From the Author
In the Thrive Foods, I introduce something called the Nutrient-to-Resource Ratio, which considers the amount of each natural resource that goes into food production in exchange for the amount of nutrients that food offers. Based on these findings, I then make suggestions as to what foods are most beneficial to personal health as well as environmental preservation. The goal is simple: get as high a level of health-boosting micronutrients from food, while expending the smallest amount of each natural resource to do so. (Essentially, it's a mathematical way of saying plant-based whole foods make a lot of sense). There are also 200 recipes, including a few from my favorite North American restaurants, as well as a few of my favorite chefs.
About the Author
Brendan Brazier is a former professional Ironman triathlete and the creator of VEGA, an award-winning whole food product line. Recognized as one of the world's foremost authorities on plant-based nutrition, Brazier is a guest lecturer at Cornell University.
I haven’t checked out Brendan Brazier’s previous two books, but, since my public library had Thrive Foods, I did indeed check this one out.
Brazier’s why to go plant-based is very compellingly presented. He has done some serious homework. The first 100 or so pages of Thrive Foods is focused on the realities of nutrition and why the Standard American Diet is not a recipe for health. Brazier then tackles what animal products contribute to (or actually take from) the environment. He offers solutions. I.E. go plant-based, and he offers the how to do that. Finally, in an attempt to “boil down” foods to the most nutrient rich/best overall choice he’s come up with a formula. Now. I’ll be honest. Though I was intrigued with this formula and the end result, my inner math-phobe rebelled a bit and I went into my high school math class induced happy place. But, since I've matured and survived radiation math I pulled myself back out and decided I needed to learn what he was patiently teaching. It's fascinating and horrifying. His top Thrive food choices added a positive spin after the bad news, so I ended up feeling hopeful that one person, one choice at a time, does make a difference. I was also thrilled to see that many of his go-to power foods are ones we already incorporate into our lives. He introduced me to several more.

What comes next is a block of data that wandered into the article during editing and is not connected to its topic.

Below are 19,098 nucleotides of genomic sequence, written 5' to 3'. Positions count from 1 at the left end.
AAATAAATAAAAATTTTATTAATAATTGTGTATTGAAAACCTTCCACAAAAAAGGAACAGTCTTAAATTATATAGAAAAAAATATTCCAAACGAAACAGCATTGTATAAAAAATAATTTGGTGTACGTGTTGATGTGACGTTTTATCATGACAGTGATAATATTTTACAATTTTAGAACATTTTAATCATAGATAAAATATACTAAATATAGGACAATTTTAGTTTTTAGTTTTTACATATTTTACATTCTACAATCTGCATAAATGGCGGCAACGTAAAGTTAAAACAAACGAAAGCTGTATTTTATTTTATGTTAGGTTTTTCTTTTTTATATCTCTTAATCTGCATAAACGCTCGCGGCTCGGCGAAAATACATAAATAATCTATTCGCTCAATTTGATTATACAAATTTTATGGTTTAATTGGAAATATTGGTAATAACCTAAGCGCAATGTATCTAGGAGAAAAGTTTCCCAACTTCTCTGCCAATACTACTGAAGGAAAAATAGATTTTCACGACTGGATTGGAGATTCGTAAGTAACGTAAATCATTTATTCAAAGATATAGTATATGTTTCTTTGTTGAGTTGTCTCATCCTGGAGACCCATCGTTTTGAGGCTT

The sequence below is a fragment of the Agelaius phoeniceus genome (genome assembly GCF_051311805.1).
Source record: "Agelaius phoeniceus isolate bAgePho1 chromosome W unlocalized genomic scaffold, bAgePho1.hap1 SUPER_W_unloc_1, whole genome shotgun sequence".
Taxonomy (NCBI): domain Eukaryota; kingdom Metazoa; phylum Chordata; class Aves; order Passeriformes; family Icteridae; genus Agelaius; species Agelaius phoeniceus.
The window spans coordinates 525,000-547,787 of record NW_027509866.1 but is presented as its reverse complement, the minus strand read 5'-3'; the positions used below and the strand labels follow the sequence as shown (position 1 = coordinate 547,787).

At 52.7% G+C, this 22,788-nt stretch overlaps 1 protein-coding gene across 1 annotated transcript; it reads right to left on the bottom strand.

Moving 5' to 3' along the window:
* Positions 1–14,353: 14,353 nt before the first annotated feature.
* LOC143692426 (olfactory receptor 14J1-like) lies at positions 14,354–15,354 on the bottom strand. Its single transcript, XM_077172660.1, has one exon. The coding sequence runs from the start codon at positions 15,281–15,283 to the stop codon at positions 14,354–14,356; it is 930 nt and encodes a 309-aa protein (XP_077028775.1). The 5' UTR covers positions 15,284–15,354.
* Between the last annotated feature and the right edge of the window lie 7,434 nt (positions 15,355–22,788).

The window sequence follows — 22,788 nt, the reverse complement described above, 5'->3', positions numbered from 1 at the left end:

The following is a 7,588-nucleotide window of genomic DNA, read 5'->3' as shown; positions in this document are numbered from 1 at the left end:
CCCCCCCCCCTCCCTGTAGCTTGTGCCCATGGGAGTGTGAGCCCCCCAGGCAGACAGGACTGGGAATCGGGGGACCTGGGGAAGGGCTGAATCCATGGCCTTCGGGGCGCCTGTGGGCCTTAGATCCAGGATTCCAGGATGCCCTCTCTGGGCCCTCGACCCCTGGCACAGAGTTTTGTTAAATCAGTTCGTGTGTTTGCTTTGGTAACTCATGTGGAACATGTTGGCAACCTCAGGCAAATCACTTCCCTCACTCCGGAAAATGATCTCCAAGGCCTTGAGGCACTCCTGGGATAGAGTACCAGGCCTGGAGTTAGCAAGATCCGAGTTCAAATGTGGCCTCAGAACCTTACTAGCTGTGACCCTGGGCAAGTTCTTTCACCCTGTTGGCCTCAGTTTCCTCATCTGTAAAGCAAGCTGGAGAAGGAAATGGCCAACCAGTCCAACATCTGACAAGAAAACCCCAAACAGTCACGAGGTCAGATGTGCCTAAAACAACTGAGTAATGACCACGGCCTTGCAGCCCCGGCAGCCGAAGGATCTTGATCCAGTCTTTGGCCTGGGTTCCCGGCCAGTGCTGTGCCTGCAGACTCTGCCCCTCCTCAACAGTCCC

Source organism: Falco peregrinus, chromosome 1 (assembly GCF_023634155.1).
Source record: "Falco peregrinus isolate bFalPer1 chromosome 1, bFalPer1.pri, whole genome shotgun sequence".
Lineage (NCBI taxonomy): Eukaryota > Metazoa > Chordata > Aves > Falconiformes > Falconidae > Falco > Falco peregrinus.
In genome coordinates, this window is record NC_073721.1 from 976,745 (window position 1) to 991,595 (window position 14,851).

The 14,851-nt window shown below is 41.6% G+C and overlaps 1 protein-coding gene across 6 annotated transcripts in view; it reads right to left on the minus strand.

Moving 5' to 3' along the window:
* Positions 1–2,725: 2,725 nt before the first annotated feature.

Finally, Brazier offers loads of recipes, some his own that are tried and true. Others from chefs and restaurants he respects. Most of them sounded delicious. Brazier makes his own sports drinks and bars. And his athletic abilities prove that his diet is indeed part of making him the machine that he is. Since my time with the book was short-lived I didn't actually make any. However, these are the recipes I want to try. His Lemon-Lime Sports Drink, Kombucha Mojito, Candied Grapefruit Salad, Cream of Asparagus Soup, Energy Bars and Gels, Roasted Garlic Quinoa, Rustic Sweet Onion Flat Bread, Bok Choy Couscous with Sacha Inchi, Live Falafels, Live Seasoned Cashew Cheese, Live Cashew Sour Cream, Pecan and Dill Pate...okay. I want to try a lot of the recipes, and I'll be buying the book.
Alas, now the library version of Thrive Foods has to go back to the library.
I recommend this book to those who really want to go the next step from whatever diet they eat into whole food veganism. Athletes or manly men who wonder if they can find enough protein in plant food to survive and thrive should also check into Brazier’s books. Newbie or transitioning from standard Vegan to whole food Vegan would benefit from this book as well. It's also going to be a great resource on what foods are the richest Thrive foods and how to prepare them. Folks who just wonder if a Vegan lifestyle is realistic, contains what the body needs, or palatable might want to score a copy. Finally, if you are eager to green up your life and reduce your carbon footprint, you should find his calculations fascinating.